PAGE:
Tuesday, November 4, 2014

The Bride Ship Launches!

After waiting more than 30 years to write this story, I can’t believe it’s here!  The Bride Ship launches today!  A few folks received early copies through the Love Inspired Readers Service or Amazon (who surprised me by releasing the book Saturday), and I thank you for the kind reviews many of you left.  I was a little nervous straying from my beloved Regency period but Booklist, the magazine from the American Library Association, called The Bride Ship “a captivating, adventure-filled romance that effectively conveys the grit and gumption required by those who settled the American far west.” 

As you can guess by my recent posts, the book takes up when Mercer and his Belles leave New York for Seattle.  And one of his Belles is Boston socialite Allegra Banks Howard.  Here's the blurb:

What was his brother's widow, his first love, doing on a ship full of prospective brides headed out West? Clay Howard had been tasked with escorting the Boston belle home, but he didn't anticipate Allegra being so strong-willed, or that he'd wind up traveling with her just to keep her from leaving without him! 

Allegra Banks Howard isn't going to let Clay interfere with her plans for a new life with her daughter on the frontier. True, Allegra needs his wilderness savvy, but if Clay thinks he can rekindle what they once shared, he had better think again. Because risking her heart for a second chance at being his bride isn't something she'll undertake lightly…. 

Here’s an excerpt:

Allie didn't remember reaching the bottom of the stairs aboard the Continental. The touch of Clay's hand on her arm drew her up.

“Be reasonable, Allegra,” he murmured, offering a smile that would once have set her to blushing. “I have no intention of being an annoyance. But I think we both agree it’s my duty to protect you.”

“Duty?” Allie shook her head. “This journey was my choice, sir. You have no duty to protect me from my future. I can handle myself on the frontier. You forget, my ancestors civilized Boston.”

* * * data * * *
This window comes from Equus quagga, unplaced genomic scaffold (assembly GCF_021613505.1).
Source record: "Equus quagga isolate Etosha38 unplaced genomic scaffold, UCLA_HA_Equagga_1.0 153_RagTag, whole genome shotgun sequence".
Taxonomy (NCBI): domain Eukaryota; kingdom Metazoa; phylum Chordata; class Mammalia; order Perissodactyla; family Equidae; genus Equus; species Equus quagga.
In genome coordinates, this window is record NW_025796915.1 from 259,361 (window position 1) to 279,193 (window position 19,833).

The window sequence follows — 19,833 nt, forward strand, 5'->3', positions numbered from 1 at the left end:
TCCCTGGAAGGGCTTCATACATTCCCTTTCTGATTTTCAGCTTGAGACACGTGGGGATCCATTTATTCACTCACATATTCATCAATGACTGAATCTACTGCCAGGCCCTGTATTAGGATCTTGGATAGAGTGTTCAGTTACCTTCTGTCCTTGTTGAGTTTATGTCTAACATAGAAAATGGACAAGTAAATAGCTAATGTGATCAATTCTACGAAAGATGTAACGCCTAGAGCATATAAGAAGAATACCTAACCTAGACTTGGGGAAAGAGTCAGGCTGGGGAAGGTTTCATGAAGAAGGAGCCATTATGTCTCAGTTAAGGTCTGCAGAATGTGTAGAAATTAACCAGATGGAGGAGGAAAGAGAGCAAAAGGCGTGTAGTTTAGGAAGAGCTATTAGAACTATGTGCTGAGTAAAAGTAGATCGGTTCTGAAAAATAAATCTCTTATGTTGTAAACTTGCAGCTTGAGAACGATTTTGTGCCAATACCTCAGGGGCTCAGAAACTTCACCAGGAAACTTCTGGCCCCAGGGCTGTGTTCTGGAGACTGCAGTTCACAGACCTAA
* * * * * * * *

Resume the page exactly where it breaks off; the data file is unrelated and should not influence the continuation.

Clay snorted, dropping her arm. “Is that your reason for going? You think the fine citizens of Seattle need to be civilized? There isn't a fellow in the Territory who will thank you for it.”

“On the contrary,” Allie insisted. “Mr. Mercer assured us that we will be welcome additions to the city, serving to bring it to its full potential. He, sir, has a vision.”

Clay rolled his eyes. “Spare me. I've spent the last hour watching how easily Mercer’s plans fell apart. No one seemed to know who had paid for this voyage and who hadn't. It wouldn't surprise me if Mercer had skipped town with your money. You've been duped, Allegra. Admit it.”

Anger was pushing up inside her again. Why were her ideas never taken seriously? Why was she always the one who had to bend to another’s insistence?

“Just because you dream small, Clay Howard,” she told him, “doesn't mean other men have the same narrow vision. And neither do I. I will pay you back every penny you spent to buy our tickets, I will allow you to spend time with Gillian as you requested, but I won’t listen to another word against our plans. Do I make myself clear, sir?”

Any Boston gentleman who had borne the brunt of her anger would have begged her pardon, immediately and profusely. Clay merely lowered his head until his gaze was level with hers. Something fierce leaped behind the cool green.

“Don’t expect me to jump when you snap your fingers, Allegra,” he said. “I paid your passage because this trip seems to be important to you. But I won’t nod in agreement like a milk cow to everything you say. I've been to Seattle. I know the dangers of the frontier. I owe it to Frank to protect you from them.”

As if in agreement, the Continental shuddered, and a deep throb pulsed up through the deck. Allie was tumbling forward, her feet not her own. She landed against something firm and solid--Clay.

His arms came around her, and she found herself against his chest. His gaze met hers, seemed to warm, to draw her in. She couldn't catch her breath. Once, she’d dreamed of his embrace, his kiss.

Heat flared in her cheeks at the memory, and she pulled herself out of his arms. “You owe Frank nothing, Clay Howard. And you owe me less. If you insist on coming to Seattle with us, you’d better remember that.”

To read more of Allie and Clay’s story, visit my website, where you can also find links to buy the book at online retailers and bookstores near you.


Lynn Lovegreen said...

Darn, the link didn't work. The book sounds fabulous, Regina!

Regina Scott said...

Thanks for the heads-up, Lynn! The link works now. I had quite a bit of trouble last night setting up the post--not sure what was going on.

But thanks for the kind words too!